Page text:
Medical professionals have been hopeful that, like the flu, the coronavirus would begin to diminish with warmer weather. Now a prestigious scientific panel has told the White House that COVID-19 isn’t likely to go away based on rising seasonal temperatures.
Early data made coronavirus seem like the flu
Very early on in the coronavirus outbreak, when it was still mostly relegated to China and had not yet been declared a pandemic, medical experts had little data to go on. Add to that, the data received from China and the World Health Organization (WHO) may not have been accurate.
In these beginning stages, the experts who study viruses believed that COVID-19 might behave like the flu, which tends to subside during the warmer months.
During every flu season, infections tend to drop off starting around May. And being that coronavirus is a respiratory virus, as is influenza, medical professionals were hopeful they would see the same pattern of seasonal behavior in COVID-19.
Influenza thrives in cold and dry conditions, such as occur during winter for the majority of the northern hemisphere. Influenza droplets from people coughing can stay in the air longer.
But once the air becomes warmer and more humid, the tiny droplets containing the virus pick up more moisture from the air, making them too heavy to remain airborne and fall to the ground.
Warmer weather won’t make coronavirus go away, experts say
Members of the National Academy of Sciences committee sent a letter to the White House on Tuesday informing the federal government’s coronavirus task force advising the panel that the data is mixed on whether coronavirus spreads as easily in warm weather as it does during the colder months.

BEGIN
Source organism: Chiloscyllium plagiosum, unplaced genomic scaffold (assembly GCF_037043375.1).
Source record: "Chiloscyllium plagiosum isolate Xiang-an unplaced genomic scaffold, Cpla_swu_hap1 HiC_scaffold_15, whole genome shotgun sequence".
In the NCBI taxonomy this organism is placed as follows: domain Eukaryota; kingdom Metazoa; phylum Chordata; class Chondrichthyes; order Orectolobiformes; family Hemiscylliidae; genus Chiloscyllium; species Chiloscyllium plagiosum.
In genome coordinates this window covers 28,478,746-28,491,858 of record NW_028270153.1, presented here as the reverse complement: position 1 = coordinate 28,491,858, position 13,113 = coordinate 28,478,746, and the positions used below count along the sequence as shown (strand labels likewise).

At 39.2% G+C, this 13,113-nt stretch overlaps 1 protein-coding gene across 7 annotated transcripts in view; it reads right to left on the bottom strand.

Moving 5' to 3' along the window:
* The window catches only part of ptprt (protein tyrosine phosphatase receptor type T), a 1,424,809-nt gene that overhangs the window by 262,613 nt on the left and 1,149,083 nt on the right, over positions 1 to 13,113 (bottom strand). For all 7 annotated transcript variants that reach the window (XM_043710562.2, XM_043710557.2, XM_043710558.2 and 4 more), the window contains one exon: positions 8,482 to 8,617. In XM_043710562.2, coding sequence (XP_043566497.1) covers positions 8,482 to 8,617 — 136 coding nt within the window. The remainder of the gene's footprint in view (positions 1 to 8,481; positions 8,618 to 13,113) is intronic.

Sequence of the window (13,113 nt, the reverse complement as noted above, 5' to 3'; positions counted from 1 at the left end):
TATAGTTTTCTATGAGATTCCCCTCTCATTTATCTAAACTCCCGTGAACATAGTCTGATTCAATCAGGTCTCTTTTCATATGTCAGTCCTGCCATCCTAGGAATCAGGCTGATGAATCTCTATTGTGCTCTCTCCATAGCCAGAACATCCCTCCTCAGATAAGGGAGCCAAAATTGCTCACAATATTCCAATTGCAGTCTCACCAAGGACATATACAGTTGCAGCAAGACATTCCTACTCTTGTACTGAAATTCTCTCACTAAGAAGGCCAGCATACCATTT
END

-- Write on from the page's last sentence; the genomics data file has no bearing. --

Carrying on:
“There is some evidence to suggest that [coronavirus] may transmit less efficiently in environments with higher ambient temperature and humidity,” the letter read. “However, given the lack of host immunity globally, this reduction in transmission efficiency may not lead to a significant reduction in disease spread without the concomitant adoption of major public health interventions.”
The letter went on to cite an example of a study in China which demonstrated that even under maximum temperatures and humidity conditions, the virus still spread “exponentially.” During such conditions, on average, every infected person spread it to merely two other people.
Second study finds coronavirus much more contagious than thought
Contrasting the study quoted in the letter to the White House, research by the Los Alamos National Laboratory of the outbreak in China reached a different conclusion. This one that showed the virus was much more highly contagious than estimated. According to this study, it found that person, on average, transmitted the infection to 5.7 others.
These latest findings contrast a study by the World Health Organization of transmission rates between 2 to 2.5 from infected persons. By comparison, each person sick with influenza transmits the infection to 1.3 other people.
What do these findings mean for getting back to normal?
The take away from these studies show that it’s going to remain difficult to get back to normal. The latest figures show that social distancing is working in reducing the number of coronavirus cases.
However, what is threatening life every bit as much as the infection is the shutdown of businesses. People need to go back to work in order to have an income.
Companies are looking for business payroll solutions to avoid having to lay off or furlough employees. Some members of Congress are now calling for the federal government to consider paying the salaries of all US employees. This will allow a steady income for Americans so that they can afford food and shelter.